Comment Re:In other news (Score 1) 548

The natural relation between 2^20, 2^30 and *memory* size lies in addressing it by digital wires, which is how computer work, and which is why contrary to your statement persistent storage devices such as ROMs and flash memory will of course have block sizes that are powers of two.
Even storage mediums that don't employ a power-of-two block size internally, will often carry power-of-two payloads for the user, because to be useful, the stored data will have to be loaded into a RAM chip at some point, and there it will once again find its natural relation with power of twos (it's not like you can't have a non-power-of-two block size, but you would incur at runtime into a waste of storage space and/or impaired performance, and end up working with non-natural units as a bonus).
I agree with you in the fact that nowadays end users no longer care about the exact block count of their devices (why, on the PC everyone was happy calling the 1.4 MiB floppies as "1.44", and the difference was noteworthy back then!) so perhaps OSes should employ power-of-ten units for user-friendly displays. Plus, that would match the units used for network transfer, which historically have never been based on power of twos. Then again, you should also say in the case of lumber "7.62 cm by 10.16 cm" instead of "three-by-four", as inches are asinine units and have no natural relation with physics ;-) .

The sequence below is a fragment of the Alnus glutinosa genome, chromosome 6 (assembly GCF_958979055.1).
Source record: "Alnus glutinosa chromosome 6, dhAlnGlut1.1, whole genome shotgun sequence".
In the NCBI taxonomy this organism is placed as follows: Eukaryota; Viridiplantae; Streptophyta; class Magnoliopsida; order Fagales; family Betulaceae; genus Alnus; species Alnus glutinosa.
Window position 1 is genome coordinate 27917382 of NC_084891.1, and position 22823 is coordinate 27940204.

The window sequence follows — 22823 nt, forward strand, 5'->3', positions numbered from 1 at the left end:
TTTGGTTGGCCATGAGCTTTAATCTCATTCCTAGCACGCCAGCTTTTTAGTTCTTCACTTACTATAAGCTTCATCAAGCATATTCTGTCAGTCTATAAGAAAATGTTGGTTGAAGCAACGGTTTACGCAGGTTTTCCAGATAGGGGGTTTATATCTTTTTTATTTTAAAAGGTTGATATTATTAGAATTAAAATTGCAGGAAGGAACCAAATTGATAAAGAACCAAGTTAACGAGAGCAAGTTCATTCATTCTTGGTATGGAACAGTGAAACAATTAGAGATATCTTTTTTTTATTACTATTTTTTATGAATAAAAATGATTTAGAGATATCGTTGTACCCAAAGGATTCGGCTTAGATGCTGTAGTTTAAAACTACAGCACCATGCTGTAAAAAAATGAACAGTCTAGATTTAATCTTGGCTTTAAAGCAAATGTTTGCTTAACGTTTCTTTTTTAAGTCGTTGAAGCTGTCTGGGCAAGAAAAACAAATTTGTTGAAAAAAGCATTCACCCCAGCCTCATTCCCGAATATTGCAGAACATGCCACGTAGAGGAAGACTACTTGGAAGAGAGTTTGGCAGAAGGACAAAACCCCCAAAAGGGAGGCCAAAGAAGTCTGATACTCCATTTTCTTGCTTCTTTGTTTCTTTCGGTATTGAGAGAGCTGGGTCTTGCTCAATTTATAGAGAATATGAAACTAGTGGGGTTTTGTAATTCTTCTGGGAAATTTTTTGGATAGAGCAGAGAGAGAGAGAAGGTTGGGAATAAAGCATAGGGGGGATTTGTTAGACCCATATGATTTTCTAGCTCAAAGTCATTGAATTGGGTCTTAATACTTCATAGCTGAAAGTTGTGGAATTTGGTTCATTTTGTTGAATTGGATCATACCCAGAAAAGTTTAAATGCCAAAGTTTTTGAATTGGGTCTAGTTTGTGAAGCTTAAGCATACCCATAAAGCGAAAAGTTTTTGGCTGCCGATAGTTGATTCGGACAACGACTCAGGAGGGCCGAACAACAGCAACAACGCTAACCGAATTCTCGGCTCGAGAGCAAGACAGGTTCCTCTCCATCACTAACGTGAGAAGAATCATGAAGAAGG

Comment Re:We have "selected platforms" without standards (Score 3, Interesting) 207

But EME are not a standardized form of DRM. With EME you don't get a standard platform that anyone can implement in order to watch DRM-protected media. EME is a standardization of HTML hooks that allow portions of a web page to be decoded by a closed source, proprietary, non standardized binary plugin, that the content provider will choose. The difference from the past is that before EME, publishers would force you to install their proprietary plugin. With EME, they'll force you to use the proprietary browser (Chrome) or operating system (Android) that they think will prevent you from downloading their stuff. It's arguably even worse than the Sony rootkit, because you can be forced to use an operating system that has no root access for you but is safe for them. And since the proprietary plugin will not even need to be installed, because it will most probably come built-in with the browser or the OS, content providers will have even less disincentive to make use of it.